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Anthrax fears prompt patent law review

 

Thursday, 18 October, 2001, 15:16 GMT 16:16 UK

Pharmacist in Juarez, Mexico stocks up on the drug Cipro
Ciproflaxin kills not only anthrax but also other bacteria
By BBC Science's Julian Siddle

The fear of contracting anthrax has led to pharmacies in the US running out of antibacterial drugs.

The demand is now so great that the US Government is considering relaxing patent laws on these drugs, notably ciprofloxacin, to make more available.

The move comes at a time when aid agencies have been lobbying governments to overturn patents of drugs vital for the treatment of Aids to allow their use in developing countries.

Powerful antibiotic

Ciprofloxacin is a powerful antibiotic; it not only kills anthrax but also a vast range of other bacteria.

The patent for this drug is owned by the German chemical giant Bayer, which manufactures the drug under the brand name Cipro.

Demand has increased so much that Bayer plans to triple its production.

However, the US administration is concerned about the cost; a month's supply of Cipro costs $350.

But in countries such as India where US patent laws do not apply, a locally produced generic form of the drug can be obtained for just $10.

Now there are proposals, coming from the US Senate, that the government should buy this cheaper form of the drug and import it.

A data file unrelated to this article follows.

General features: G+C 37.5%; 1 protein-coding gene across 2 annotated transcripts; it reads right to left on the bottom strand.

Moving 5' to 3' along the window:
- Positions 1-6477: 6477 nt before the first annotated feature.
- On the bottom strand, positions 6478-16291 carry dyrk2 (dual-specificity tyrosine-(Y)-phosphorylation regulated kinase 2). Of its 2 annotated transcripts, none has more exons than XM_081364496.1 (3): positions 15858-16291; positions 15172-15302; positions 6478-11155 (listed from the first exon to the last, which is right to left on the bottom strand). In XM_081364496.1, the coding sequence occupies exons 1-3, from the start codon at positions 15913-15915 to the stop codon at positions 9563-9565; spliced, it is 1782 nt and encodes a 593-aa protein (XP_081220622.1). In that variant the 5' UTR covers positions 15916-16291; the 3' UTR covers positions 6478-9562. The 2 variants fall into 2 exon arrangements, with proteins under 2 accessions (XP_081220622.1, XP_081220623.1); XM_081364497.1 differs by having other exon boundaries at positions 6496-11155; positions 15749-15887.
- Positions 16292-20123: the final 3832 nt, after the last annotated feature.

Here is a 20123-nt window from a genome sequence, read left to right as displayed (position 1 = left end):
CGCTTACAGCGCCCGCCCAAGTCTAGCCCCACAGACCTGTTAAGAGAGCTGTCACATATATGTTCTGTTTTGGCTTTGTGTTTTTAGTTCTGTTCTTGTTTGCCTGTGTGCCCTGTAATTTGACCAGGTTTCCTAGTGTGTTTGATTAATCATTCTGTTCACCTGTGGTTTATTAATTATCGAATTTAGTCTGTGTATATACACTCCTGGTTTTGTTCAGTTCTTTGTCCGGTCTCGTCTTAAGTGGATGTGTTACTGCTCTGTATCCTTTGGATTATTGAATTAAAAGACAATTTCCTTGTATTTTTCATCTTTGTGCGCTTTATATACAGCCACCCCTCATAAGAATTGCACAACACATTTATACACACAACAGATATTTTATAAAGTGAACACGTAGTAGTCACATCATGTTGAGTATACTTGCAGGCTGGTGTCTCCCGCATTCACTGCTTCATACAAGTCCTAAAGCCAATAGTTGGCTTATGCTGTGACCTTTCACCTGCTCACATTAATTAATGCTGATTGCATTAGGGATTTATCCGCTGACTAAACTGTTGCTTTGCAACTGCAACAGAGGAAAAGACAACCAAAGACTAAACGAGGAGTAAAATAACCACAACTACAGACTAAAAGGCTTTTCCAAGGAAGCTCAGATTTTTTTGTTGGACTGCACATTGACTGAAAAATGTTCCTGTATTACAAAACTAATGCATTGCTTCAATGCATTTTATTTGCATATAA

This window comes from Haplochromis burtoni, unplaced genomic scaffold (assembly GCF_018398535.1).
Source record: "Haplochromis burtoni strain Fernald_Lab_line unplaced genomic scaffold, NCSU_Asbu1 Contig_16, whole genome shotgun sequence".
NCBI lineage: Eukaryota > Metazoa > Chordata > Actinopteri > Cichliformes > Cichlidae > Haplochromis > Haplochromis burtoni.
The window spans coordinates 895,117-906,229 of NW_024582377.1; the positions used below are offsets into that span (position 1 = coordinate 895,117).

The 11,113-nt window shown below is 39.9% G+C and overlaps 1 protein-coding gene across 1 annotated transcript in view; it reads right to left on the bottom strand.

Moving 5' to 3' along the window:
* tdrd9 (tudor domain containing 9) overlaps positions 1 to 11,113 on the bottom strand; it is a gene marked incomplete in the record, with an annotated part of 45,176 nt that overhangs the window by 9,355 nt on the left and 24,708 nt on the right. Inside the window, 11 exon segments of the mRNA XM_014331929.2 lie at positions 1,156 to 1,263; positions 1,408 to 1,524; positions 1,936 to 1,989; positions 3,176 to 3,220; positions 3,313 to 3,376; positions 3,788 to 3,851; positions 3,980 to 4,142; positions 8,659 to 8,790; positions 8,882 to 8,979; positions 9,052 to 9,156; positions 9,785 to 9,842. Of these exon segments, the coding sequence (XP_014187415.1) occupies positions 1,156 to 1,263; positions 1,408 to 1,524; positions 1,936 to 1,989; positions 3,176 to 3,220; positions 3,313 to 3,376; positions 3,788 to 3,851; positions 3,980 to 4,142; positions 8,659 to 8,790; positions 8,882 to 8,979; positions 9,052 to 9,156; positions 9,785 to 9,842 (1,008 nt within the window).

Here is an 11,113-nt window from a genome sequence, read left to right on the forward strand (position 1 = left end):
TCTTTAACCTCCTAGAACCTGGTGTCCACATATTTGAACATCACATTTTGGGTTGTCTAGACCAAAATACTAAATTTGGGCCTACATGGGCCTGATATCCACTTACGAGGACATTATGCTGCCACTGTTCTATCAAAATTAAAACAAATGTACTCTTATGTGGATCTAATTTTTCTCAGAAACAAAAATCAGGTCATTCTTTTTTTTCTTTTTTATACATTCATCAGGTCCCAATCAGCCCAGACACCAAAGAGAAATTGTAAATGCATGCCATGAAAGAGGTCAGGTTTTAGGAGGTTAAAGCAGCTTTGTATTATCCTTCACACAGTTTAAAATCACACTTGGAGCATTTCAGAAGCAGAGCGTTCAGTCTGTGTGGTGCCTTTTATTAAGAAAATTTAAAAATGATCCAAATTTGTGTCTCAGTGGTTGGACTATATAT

This would normally contravene US patent regulations, but under American law, patents can be ignored if the government says it needs the product.

However companies may be able to sue for compensation if they lose sales to generic drugs.

Opposition

Allowing drug patents to be relaxed or ignored in other countries is something that the US has been fiercely opposed to.

Many developing countries, which want to obtain cheaper generic drugs for the treatment of killer diseases such as Aids, have faced the threat of trade sanctions and US-backed litigation.

Aid agencies now hope that the US will develop a more sympathetic attitude to the plight of developing countries, where according to Oxfam as many as 37,000 people die every day from diseases that could be readily treated if only the drugs were affordable.

 

 

 

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